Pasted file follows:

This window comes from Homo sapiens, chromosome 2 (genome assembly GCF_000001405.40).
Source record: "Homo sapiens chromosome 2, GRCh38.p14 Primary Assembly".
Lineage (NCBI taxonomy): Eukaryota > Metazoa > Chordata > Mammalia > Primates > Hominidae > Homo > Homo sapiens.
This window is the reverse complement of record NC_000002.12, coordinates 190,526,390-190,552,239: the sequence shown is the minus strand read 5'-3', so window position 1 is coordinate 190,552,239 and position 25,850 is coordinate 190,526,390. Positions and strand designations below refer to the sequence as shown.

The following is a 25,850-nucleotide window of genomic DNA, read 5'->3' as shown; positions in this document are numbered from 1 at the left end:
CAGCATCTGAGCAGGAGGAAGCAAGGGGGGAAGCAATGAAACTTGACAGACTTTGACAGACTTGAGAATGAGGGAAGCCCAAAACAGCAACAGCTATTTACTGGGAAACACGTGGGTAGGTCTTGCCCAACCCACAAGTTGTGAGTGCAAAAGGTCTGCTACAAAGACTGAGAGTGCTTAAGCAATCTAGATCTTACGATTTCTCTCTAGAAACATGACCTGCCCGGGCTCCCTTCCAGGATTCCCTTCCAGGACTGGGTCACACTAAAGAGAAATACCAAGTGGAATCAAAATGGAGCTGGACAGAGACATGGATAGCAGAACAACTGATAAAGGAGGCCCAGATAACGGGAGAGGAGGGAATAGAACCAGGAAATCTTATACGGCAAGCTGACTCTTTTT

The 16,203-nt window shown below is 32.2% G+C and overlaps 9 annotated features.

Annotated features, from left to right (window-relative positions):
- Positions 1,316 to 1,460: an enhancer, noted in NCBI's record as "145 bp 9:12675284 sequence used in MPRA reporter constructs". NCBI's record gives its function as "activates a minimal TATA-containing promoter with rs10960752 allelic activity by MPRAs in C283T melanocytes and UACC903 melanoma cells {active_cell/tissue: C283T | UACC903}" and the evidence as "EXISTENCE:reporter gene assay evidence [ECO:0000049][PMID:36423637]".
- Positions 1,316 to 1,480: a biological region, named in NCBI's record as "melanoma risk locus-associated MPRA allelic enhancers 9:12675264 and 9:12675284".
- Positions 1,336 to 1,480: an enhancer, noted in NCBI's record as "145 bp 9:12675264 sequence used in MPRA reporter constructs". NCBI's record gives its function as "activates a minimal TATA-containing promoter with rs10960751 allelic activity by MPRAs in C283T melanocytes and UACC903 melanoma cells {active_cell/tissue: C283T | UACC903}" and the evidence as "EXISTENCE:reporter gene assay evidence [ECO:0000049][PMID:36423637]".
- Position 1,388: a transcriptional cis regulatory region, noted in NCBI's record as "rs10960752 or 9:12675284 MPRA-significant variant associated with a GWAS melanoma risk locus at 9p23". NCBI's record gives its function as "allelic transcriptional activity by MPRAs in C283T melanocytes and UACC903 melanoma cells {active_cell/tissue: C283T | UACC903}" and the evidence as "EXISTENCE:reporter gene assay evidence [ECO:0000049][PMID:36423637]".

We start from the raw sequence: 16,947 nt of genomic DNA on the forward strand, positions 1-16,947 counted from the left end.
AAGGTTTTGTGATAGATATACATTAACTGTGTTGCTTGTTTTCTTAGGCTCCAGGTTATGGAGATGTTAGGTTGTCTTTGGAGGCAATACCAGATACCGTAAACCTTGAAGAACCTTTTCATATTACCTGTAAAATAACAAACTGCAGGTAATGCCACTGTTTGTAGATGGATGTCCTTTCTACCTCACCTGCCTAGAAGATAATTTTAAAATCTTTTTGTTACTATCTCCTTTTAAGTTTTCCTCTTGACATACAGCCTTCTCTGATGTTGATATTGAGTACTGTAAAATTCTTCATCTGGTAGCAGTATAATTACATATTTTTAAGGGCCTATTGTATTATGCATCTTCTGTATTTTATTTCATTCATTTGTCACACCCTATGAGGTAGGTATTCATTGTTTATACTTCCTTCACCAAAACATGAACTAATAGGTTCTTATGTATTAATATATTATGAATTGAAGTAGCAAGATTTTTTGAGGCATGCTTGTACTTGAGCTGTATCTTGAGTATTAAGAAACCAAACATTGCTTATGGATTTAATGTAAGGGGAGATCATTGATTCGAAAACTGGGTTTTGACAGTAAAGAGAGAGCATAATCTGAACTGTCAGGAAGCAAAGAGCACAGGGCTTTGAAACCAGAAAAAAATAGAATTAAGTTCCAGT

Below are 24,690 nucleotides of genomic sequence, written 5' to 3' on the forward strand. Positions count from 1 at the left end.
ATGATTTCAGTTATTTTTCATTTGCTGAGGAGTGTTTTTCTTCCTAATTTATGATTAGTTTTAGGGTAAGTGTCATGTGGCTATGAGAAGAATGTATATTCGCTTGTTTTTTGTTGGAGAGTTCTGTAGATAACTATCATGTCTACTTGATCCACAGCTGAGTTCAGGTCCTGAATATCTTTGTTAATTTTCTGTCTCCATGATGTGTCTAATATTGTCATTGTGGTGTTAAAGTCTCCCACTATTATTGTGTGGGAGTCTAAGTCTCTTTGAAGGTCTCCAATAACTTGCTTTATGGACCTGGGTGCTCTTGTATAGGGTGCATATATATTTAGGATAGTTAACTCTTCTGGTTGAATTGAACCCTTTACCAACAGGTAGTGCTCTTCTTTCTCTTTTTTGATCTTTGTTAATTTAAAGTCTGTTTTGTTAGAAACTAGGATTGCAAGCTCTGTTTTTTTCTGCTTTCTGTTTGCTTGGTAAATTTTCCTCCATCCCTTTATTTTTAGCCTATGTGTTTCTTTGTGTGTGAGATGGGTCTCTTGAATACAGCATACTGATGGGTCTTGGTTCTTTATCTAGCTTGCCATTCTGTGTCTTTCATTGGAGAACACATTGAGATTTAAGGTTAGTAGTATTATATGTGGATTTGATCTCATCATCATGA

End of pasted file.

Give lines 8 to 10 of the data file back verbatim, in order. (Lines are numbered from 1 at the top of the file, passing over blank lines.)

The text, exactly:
Annotated features, from left to right (window-relative positions):
- Positions 1,316 to 1,460: an enhancer, noted in NCBI's record as "145 bp 9:12675284 sequence used in MPRA reporter constructs". NCBI's record gives its function as "activates a minimal TATA-containing promoter with rs10960752 allelic activity by MPRAs in C283T melanocytes and UACC903 melanoma cells {active_cell/tissue: C283T | UACC903}" and the evidence as "EXISTENCE:reporter gene assay evidence [ECO:0000049][PMID:36423637]".
- Positions 1,316 to 1,480: a biological region, named in NCBI's record as "melanoma risk locus-associated MPRA allelic enhancers 9:12675264 and 9:12675284".